DAVID: I think they were a little afraid of me, because I was rather cute in those days [laughs]. They got me into makeup and they grayed the hair, they put gray on the sides, and they did everything they could to play my youthfulness down. I think it looked pretty good, I got away with it.

Q: Did you have confidence that you would get away with it?

DAVID: Oh, yes, I really felt good about it. I thought my best work was all the times I was under the cloth. In those scenes, I was reeeally feeling something. I felt the pain of the man, what he was going through. Some girls saw it once, and they said they were crying. Because it was basically a love story. When the Fly has the chalk in his hand and writes I LOVE YOU on the blackboard -- all of that is very effective. The girls I mentioned were Michaela and Holly Clavell, the daughters of James Clavell. They were much too young to see it when it first came out, but then when they were about 10 and 12, their father showed it to them in London and they were just in tears, watching it. The next time they saw me, they said [blubbering], "Oh, my God ...!", all that stuff!

Q: Patricia Owens told me the scene of you being killed by the hydraulic press was the first scene the two of you shot.

DAVID: No, no, she's absolutely wrong. The very first thing that I did in the film with her was a garden scene. That scene, when we did it originally, was very effective. And then Fox decided that, since there were birds in the background, the scene had to be dubbed. I didn't understand dubbing very well, or how to go about doing it. And I had to catch a plane that day -- they looped it the day I was taking a plane to go to London to do The Son of Robin Hood. So the scene has taken on a very sterile quality, because it's dubbed. Originally, with the original soundtrack, it was so much more alive. And it's a shame. When I saw it, I didn't even think it was my voice -- I don't know what I did! That one scene is very disappointing to me.

Q: Was Owens there that day, too, dubbing her half of the scene with you?

DAVID: No, she did hers at another time. I was only with Kurt Neumann. We were working on it together and we only had about an hour.

Q: If it had been left up to Buddy Adler, The Fly would have been an even more gruesome picture. He didn't think the horror of a man-fly was enough, he wanted you to be mixed up with fly and cat atoms and to have some of the physical characteristics of the cat as well as those of the fly.

DAVID: Oh, how stupid. I'm sure you know that when they made Return of the Fly, they had a huge, stupid fly head on the guy. I thought that was disgusting, I really did. Somebody sent me a picture of the Fly in Return of the Fly to autograph, and I sent it right back with a little note: "Sorry, I was not in Return of the Fly." Why sign that stupid picture?

Q: Is it you as the Fly in every shot of the movie?

DAVID: Every shot, yeah. Everything the Fly did was me. Including the very end of the film, when he's in the spider web. What I did in that last scene was, I covered my teeth with my lips. They told me they didn't want to see my teeth -- they said, "Don't let us see those beautiful Hollywood teeth!" So I covered the teeth and started screaming and going, "Help me! Help me!" Now, that's another thing I thought could have been much more effective: In that final scene, they cranked up the speed of the sound so my screaming "Help me!" became [in a squeaky voice] "Help me!", way up there high. Which doesn't sound right! As the camera moved closer, you should have heard a man's voice screaming, "Help me!" Boy, I was screamin' my f-----n' lungs out on the set -- I was screaming "Help me!" like a f----n' spider was comin' at me and I was scared shitless. It was really good. And then when I saw the movie and I heard [in a squeaky voice] "Help me!", I thought, "What are they doing?" That's not horror -- it's funny. Imagine if, as the camera moved in closer, you actually heard Andre Delambre screeeeaming for his life. That is horror. That is horror.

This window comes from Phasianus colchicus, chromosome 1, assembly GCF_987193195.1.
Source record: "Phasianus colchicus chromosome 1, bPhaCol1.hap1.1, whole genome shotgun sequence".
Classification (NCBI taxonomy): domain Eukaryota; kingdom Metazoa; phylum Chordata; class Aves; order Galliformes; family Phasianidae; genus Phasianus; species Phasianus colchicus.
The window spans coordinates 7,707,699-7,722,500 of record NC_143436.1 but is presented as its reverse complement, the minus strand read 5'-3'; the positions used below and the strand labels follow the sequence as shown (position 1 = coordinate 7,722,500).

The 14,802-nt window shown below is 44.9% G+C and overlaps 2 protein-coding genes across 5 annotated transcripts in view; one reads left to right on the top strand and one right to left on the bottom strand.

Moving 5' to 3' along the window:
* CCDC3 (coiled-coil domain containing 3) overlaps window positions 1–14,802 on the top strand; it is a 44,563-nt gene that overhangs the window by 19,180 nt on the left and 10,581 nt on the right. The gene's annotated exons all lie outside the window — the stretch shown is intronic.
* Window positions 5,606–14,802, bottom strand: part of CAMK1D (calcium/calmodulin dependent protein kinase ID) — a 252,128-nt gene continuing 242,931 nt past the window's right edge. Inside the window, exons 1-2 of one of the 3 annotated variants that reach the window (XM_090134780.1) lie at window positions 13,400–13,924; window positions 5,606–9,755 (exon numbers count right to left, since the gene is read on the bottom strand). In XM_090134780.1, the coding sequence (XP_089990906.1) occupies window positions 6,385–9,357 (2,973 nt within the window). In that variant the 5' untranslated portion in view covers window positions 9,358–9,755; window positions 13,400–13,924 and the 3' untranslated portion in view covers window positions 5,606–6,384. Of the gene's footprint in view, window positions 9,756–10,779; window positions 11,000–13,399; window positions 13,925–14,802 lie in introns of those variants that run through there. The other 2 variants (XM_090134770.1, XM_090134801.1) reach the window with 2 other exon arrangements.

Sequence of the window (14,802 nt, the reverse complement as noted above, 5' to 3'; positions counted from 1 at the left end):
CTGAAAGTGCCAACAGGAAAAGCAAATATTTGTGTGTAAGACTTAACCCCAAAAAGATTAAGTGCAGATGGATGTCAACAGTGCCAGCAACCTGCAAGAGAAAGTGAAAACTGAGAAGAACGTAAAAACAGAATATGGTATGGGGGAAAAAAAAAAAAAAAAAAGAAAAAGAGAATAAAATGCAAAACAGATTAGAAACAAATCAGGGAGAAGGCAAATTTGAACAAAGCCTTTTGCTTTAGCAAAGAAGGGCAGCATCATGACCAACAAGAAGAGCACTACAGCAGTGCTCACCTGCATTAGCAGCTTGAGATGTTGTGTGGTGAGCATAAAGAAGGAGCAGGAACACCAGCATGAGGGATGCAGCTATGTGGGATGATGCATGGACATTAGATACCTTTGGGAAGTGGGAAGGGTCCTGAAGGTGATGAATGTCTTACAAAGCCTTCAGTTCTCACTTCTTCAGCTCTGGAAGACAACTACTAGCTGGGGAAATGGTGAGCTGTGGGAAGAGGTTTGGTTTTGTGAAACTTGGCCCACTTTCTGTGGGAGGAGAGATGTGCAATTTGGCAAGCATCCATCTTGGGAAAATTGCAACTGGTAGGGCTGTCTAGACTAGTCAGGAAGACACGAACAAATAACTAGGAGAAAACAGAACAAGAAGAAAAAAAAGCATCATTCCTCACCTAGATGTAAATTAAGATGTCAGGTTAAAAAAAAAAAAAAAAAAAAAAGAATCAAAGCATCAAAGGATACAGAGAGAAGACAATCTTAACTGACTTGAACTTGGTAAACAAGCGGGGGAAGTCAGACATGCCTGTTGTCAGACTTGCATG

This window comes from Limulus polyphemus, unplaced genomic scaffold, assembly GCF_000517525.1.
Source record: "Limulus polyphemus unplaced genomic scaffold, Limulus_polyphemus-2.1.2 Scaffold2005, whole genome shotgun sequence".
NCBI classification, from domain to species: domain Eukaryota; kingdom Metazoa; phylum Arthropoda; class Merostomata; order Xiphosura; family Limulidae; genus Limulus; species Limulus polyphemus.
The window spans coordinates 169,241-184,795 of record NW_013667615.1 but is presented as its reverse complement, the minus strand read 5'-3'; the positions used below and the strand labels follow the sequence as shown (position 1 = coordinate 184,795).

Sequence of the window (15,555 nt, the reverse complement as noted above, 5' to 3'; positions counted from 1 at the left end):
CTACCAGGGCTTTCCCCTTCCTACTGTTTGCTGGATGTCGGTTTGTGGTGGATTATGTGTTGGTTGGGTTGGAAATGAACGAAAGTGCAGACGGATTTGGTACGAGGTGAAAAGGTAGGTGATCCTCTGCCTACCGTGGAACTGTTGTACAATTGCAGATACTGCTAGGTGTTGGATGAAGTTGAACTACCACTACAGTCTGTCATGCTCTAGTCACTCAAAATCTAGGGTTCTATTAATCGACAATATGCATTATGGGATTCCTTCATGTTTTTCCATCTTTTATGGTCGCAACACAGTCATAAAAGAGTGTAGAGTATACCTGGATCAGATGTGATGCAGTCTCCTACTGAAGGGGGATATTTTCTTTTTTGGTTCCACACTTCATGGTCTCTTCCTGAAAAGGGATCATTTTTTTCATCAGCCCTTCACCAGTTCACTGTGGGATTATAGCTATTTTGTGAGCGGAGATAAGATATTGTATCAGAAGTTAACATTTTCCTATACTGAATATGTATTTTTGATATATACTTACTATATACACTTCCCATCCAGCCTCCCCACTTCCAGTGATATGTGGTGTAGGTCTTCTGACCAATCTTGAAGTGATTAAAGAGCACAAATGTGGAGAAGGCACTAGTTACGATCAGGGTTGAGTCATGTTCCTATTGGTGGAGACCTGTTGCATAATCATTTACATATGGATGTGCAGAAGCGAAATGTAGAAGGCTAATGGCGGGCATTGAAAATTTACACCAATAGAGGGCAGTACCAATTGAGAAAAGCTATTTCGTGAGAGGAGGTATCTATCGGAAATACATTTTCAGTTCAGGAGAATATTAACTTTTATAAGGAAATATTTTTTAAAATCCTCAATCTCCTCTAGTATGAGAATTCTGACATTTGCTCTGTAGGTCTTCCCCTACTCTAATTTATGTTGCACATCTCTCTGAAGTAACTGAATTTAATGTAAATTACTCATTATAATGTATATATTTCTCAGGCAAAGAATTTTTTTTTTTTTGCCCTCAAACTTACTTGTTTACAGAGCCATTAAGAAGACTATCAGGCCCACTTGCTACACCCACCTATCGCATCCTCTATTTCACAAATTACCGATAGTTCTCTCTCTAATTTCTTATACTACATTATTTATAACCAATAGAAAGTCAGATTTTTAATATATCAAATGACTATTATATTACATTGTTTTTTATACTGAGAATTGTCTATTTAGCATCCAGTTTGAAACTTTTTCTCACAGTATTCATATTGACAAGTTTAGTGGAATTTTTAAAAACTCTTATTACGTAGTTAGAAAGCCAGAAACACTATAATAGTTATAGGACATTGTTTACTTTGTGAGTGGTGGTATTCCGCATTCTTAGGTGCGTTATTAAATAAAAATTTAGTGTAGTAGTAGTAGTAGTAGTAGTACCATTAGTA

Q: I assume you were lying in some sort of big net for that scene ...?

DAVID: Yes, I was, on an interior set. It was my final stuff in the film -- I think. I won't swear to that, but I'm almost positive. They painted white all over my face, because people talk about the white-headed fly throughout the movie. They should have painted my tongue white too, but they left it red. There was no [prop] spider there. Lying in the web, I had to look in a certain direction and imagine something crawling towards me. It's called acting [laughs]!

Q: Patricia Owens' memory of Kurt Neumann was that he was elderly and sickly.

DAVID: He was in his 50s, and to us in those days, that was elderly [laughs ]! And he was a little heavy. I know he died shortly after the film was released. What a shame. The Fly would have done a lot for his career.

Q: Where did you see The Fly for the first time?

DAVID: I came back from London after doing Son of Robin Hood and found that The Fly was a big hit. I went to see it in a theater in Westwood. I went by myself. Sat in the last row. Saw it. And left. I was disappointed in a lot of it ... disappointed that my ideas for makeup didn't work out, disappointed by that "help me, help me" [voice] -- all that stuff bothered me. I was disappointed in a lot of it and thought a lot of it was quite good. Fox opened the movie at 400 theaters simultaneously, but they had no idea the business it was going to do. After that amazing opening, there was a big double-page ad in The Motion Picture Herald that said in bold print, "THE FLY has opened -- 400 theaters never saw anything so big!" [Laughs] Back then that was shocking -- Fox had to pull it, they couldn't use it again. That ad came out once, it was in one issue only. Today, they'd leave it in!

Q: What sets The Fly apart from all the other monster movies of that era?

DAVID: It was in color, they were very smart to make it in color. It had a good "look" and it had a good score -- the "love theme" was lovely. It was well-mounted.

Q: And, at its heart, it was a tragic love story about a man and his wife, which no other monster movies got into back then.

DAVID: Exactly. It was one of the first times that Fox had done something like that, it was one of their first science-fictions and so they were very nervous about it. They gave it an 18-day schedule and it was made for ... nothing! I got my $750 a week, or whatever it was, and that was it. And, boy, it took off.

For more David Hedison personal appearance and biographical info, check out:

Tom Weaver is the author of John Carradine: The Films, Science Fiction and Fantasy Film Flashbacks, Attack of the Monster Movie Makers and many others available from McFarland & Co.

"The fly with the head of a man ... and the man with the head of a fly!"
The Fly

"Scream at the ghastly fly-monster as he keeps a love tryst!"
The Fly

"The monster created by atoms gone wild!"
The Fly